RORATE CÆLI: The Spectator: “Is the Pope a Catholic? . . .

via RORATE CÆLI: The Spectator: “. . . You have to wonder.”

. . .  In the old days, a pope’s remit was modest: infallible, but only in the vanishingly rare cases when he pronounced on matters of faith and morals concerning the whole Church.

But even at their most bombastic and badly behaved, earlier popes would have hesitated to do what nice Pope Francis has done, which is to approve changes in the liturgy which amount to rewriting the Lord’s Prayer.

Howzat?

That bit that says ‘Lead us not into temptation, but deliver us from evil’ is, for Pope Francis, a bad translation. ‘It speaks of a God who induces temptation,’ he told Italian TV. ‘I am the one who falls. It’s not him pushing me into temptation to then see how I have fallen. A father doesn’t do that; A father helps you to get up immediately.’

Homespun wisdom. Stuff you might hear at the 19th hole, quaffing a cold one. But

. . . [it] sounds as if it’s not the translation he doesn’t like, it’s the sentiment — Christ not being Christian enough. And so, he’s approved changes by the Italian bishops to the Italian translation of the Roman Missal.

The original Latin Vulgate version reads: ‘et ne nos inducas in tentationem’ which is pretty well exactly the same as the familiar English one. The Italian translation, ‘e non ci indurre in tentazione’, is now being replaced with ‘e non abbandonarci alla tentazione’, or ‘and do not abandon us to temptation’.

That’s nice. But, but but . . .

. . .  the Lord’s Prayer is common to Christians of all denominations. It’s part of our languages and our culture. We say it at weddings, funerals [find it in movie titles]; the unreligious remember it from school. It’s a common prayer which binds us together. Why change the words? Especially since, as Greek scholars will tell you that the root verb, eisphero means bring or carry in, and hence, lead; nothing about ‘allow’.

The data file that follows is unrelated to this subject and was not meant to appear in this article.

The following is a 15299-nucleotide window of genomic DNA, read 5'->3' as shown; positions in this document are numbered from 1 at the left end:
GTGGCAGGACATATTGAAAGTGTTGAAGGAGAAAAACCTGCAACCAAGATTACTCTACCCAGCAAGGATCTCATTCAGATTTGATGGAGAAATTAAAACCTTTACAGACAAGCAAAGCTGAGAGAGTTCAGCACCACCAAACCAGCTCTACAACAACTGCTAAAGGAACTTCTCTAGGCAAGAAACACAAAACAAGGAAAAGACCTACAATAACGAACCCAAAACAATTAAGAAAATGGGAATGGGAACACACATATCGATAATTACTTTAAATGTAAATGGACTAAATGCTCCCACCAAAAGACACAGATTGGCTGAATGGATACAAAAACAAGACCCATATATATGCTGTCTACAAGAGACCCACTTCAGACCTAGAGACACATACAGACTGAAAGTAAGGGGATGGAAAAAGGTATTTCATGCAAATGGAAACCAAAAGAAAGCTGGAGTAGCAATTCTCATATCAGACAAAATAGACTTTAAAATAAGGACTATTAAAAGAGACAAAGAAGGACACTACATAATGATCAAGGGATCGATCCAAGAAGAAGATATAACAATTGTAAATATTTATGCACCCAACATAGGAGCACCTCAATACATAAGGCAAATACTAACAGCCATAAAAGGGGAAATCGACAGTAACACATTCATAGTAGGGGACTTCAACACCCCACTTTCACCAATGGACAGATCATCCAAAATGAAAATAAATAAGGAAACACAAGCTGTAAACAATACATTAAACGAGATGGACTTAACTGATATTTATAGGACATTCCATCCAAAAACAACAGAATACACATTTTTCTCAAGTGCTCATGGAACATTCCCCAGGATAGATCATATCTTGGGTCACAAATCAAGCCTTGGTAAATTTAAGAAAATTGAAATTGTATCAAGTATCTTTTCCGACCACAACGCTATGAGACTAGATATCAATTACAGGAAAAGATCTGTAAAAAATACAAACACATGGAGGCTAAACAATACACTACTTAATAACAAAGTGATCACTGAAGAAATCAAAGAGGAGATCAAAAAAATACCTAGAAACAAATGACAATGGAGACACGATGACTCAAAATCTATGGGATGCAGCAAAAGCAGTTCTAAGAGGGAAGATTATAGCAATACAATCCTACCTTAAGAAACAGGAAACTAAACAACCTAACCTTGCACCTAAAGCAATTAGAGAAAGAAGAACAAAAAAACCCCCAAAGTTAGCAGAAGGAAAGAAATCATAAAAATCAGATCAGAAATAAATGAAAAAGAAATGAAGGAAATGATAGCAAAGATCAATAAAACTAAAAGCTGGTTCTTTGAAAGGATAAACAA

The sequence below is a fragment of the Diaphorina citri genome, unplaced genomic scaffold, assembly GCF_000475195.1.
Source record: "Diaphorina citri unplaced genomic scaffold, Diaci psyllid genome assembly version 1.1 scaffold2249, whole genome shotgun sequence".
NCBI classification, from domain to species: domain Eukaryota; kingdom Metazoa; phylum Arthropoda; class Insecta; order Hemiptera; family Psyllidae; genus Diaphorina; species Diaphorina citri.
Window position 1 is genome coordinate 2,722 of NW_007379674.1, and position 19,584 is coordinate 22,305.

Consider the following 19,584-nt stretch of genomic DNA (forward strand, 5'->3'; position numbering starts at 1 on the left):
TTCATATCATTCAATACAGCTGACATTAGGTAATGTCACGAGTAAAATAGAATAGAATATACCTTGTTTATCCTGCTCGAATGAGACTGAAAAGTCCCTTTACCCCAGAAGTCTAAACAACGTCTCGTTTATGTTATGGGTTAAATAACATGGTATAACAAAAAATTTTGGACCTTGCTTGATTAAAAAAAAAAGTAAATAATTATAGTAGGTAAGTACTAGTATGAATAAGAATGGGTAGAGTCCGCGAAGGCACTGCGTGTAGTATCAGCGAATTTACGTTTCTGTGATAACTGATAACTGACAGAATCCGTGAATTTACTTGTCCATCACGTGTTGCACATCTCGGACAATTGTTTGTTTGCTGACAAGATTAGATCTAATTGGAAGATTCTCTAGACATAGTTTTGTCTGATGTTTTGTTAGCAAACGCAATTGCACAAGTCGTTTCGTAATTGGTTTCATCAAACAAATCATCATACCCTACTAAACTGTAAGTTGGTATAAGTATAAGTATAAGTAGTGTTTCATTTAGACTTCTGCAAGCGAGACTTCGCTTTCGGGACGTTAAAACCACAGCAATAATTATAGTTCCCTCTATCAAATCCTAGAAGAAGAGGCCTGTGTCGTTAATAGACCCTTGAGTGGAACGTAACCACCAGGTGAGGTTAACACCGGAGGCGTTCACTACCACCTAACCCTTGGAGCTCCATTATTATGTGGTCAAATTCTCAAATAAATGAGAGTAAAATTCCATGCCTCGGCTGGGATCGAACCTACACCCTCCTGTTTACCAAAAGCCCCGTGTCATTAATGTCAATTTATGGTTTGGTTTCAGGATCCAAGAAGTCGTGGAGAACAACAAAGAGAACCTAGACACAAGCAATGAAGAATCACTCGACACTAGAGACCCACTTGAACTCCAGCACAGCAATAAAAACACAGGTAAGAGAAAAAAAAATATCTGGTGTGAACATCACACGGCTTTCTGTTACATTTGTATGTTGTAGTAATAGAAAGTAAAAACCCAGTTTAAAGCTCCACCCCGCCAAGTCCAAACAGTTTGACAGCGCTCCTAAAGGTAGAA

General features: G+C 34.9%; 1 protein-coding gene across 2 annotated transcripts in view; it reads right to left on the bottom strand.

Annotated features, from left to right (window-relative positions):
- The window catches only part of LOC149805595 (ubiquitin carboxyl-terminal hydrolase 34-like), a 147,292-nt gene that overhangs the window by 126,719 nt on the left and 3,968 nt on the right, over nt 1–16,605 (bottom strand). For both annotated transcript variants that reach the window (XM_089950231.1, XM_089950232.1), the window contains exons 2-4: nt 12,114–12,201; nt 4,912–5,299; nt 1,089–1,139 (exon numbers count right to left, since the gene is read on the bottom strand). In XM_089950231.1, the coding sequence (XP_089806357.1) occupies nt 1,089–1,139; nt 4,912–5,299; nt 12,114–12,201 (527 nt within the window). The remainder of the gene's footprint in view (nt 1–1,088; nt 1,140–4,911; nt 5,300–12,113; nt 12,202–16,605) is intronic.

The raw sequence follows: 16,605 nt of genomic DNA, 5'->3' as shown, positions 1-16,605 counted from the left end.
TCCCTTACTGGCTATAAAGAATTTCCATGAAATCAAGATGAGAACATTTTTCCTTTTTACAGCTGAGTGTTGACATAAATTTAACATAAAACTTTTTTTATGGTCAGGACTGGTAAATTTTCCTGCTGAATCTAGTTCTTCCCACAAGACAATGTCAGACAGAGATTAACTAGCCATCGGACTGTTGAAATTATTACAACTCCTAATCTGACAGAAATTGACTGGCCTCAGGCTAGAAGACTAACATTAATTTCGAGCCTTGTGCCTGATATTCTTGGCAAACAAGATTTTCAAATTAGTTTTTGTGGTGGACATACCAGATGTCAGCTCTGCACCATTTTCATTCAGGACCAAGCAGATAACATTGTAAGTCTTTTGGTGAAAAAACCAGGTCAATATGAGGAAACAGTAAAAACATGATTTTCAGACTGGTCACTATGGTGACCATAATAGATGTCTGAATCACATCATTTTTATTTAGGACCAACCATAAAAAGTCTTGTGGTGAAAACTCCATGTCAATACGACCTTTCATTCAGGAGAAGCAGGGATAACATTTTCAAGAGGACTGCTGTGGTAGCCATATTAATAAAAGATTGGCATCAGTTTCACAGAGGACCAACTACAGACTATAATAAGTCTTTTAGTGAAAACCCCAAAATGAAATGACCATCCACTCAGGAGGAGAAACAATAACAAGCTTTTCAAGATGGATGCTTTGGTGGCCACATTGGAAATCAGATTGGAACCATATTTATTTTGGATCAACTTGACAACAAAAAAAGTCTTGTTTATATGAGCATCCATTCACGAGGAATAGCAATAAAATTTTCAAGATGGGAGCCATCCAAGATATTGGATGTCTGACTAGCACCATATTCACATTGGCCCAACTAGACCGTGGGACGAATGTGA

Well, too bad for the (original) Greek, apparently. Henry VIII had the same idea. The two “don’t have much in common but they did see eye to eye on this. Henry wanted ‘lead us not…’ to be translated as ‘Suffer us not to be led into temptation’, only to be seen off [resisted in the matter] by Archbishop Cranmer…”

Blog author differs in one point:

Actually, Francis and Henry share exactly the same kind of personality, and, except for the womanizing, Francis only differs from Henry in the great restraints posed by current mores on how to get rid of adversaries…

But he has destroyed orders (Franciscans of the Immaculate, and others), organized coups (Knights of Malta), changed teachings of immemorial Tradition (on marriage and adultery, and others), acting exactly as the “Renaissance Prince” he is, even though he loathes the title…

Well said.

 

 

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